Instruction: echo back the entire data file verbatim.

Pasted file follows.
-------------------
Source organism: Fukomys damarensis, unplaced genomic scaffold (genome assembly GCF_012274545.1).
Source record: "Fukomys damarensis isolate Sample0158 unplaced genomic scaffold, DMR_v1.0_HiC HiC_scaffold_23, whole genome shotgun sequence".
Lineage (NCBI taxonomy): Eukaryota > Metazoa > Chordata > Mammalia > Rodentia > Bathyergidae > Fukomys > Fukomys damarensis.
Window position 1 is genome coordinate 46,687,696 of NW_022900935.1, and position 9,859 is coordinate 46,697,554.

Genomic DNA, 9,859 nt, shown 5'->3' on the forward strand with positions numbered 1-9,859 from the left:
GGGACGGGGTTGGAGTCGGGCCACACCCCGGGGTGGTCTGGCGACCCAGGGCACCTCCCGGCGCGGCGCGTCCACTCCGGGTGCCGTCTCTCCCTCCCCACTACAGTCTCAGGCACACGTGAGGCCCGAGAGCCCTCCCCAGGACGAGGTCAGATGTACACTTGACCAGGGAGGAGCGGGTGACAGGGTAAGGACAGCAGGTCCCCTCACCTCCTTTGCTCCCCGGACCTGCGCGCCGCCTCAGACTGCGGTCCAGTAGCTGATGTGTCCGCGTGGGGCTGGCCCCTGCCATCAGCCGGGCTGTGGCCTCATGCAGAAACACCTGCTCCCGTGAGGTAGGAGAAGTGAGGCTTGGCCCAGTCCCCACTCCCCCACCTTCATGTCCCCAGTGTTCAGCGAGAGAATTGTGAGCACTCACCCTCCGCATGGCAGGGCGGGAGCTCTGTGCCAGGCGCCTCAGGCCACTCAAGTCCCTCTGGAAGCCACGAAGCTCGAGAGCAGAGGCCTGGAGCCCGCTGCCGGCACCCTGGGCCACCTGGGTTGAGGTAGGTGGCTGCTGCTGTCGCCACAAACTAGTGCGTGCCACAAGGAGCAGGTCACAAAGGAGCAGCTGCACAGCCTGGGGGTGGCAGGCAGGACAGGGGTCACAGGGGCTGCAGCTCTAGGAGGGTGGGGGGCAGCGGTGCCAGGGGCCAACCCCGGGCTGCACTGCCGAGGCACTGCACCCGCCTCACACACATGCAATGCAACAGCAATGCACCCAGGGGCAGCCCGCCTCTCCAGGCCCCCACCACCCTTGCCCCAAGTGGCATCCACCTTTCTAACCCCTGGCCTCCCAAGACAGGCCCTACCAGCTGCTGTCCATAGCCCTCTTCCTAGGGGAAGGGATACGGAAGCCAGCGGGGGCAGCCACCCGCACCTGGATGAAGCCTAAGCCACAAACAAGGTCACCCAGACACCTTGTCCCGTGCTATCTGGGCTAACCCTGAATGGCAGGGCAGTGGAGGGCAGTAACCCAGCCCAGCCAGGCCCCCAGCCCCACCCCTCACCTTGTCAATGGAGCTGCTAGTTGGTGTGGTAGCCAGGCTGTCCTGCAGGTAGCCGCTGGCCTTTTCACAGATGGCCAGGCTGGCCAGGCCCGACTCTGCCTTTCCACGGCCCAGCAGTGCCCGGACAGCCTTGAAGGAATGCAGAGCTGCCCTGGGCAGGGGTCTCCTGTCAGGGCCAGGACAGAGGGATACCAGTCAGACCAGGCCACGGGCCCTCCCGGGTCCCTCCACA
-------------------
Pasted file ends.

Source organism: Fukomys damarensis, unplaced genomic scaffold (genome assembly GCF_012274545.1).
Source record: "Fukomys damarensis isolate Sample0158 unplaced genomic scaffold, DMR_v1.0_HiC HiC_scaffold_23, whole genome shotgun sequence".
Lineage (NCBI taxonomy): Eukaryota > Metazoa > Chordata > Mammalia > Rodentia > Bathyergidae > Fukomys > Fukomys damarensis.
Window position 1 is genome coordinate 46,687,696 of NW_022900935.1, and position 9,859 is coordinate 46,697,554.

Genomic DNA, 9,859 nt, shown 5'->3' on the forward strand with positions numbered 1-9,859 from the left:
GGGACGGGGTTGGAGTCGGGCCACACCCCGGGGTGGTCTGGCGACCCAGGGCACCTCCCGGCGCGGCGCGTCCACTCCGGGTGCCGTCTCTCCCTCCCCACTACAGTCTCAGGCACACGTGAGGCCCGAGAGCCCTCCCCAGGACGAGGTCAGATGTACACTTGACCAGGGAGGAGCGGGTGACAGGGTAAGGACAGCAGGTCCCCTCACCTCCTTTGCTCCCCGGACCTGCGCGCCGCCTCAGACTGCGGTCCAGTAGCTGATGTGTCCGCGTGGGGCTGGCCCCTGCCATCAGCCGGGCTGTGGCCTCATGCAGAAACACCTGCTCCCGTGAGGTAGGAGAAGTGAGGCTTGGCCCAGTCCCCACTCCCCCACCTTCATGTCCCCAGTGTTCAGCGAGAGAATTGTGAGCACTCACCCTCCGCATGGCAGGGCGGGAGCTCTGTGCCAGGCGCCTCAGGCCACTCAAGTCCCTCTGGAAGCCACGAAGCTCGAGAGCAGAGGCCTGGAGCCCGCTGCCGGCACCCTGGGCCACCTGGGTTGAGGTAGGTGGCTGCTGCTGTCGCCACAAACTAGTGCGTGCCACAAGGAGCAGGTCACAAAGGAGCAGCTGCACAGCCTGGGGGTGGCAGGCAGGACAGGGGTCACAGGGGCTGCAGCTCTAGGAGGGTGGGGGGCAGCGGTGCCAGGGGCCAACCCCGGGCTGCACTGCCGAGGCACTGCACCCGCCTCACACACATGCAATGCAACAGCAATGCACCCAGGGGCAGCCCGCCTCTCCAGGCCCCCACCACCCTTGCCCCAAGTGGCATCCACCTTTCTAACCCCTGGCCTCCCAAGACAGGCCCTACCAGCTGCTGTCCATAGCCCTCTTCCTAGGGGAAGGGATACGGAAGCCAGCGGGGGCAGCCACCCGCACCTGGATGAAGCCTAAGCCACAAACAAGGTCACCCAGACACCTTGTCCCGTGCTATCTGGGCTAACCCTGAATGGCAGGGCAGTGGAGGGCAGTAACCCAGCCCAGCCAGGCCCCCAGCCCCACCCCTCACCTTGTCAATGGAGCTGCTAGTTGGTGTGGTAGCCAGGCTGTCCTGCAGGTAGCCGCTGGCCTTTTCACAGATGGCCAGGCTGGCCAGGCCCGACTCTGCCTTTCCACGGCCCAGCAGTGCCCGGACAGCCTTGAAGGAATGCAGAGCTGCCCTGGGCAGGGGTCTCCTGTCAGGGCCAGGACAGAGGGATACCAGTCAGACCAGGCCACGGGCCCTCCCGGGTCCCTCCACA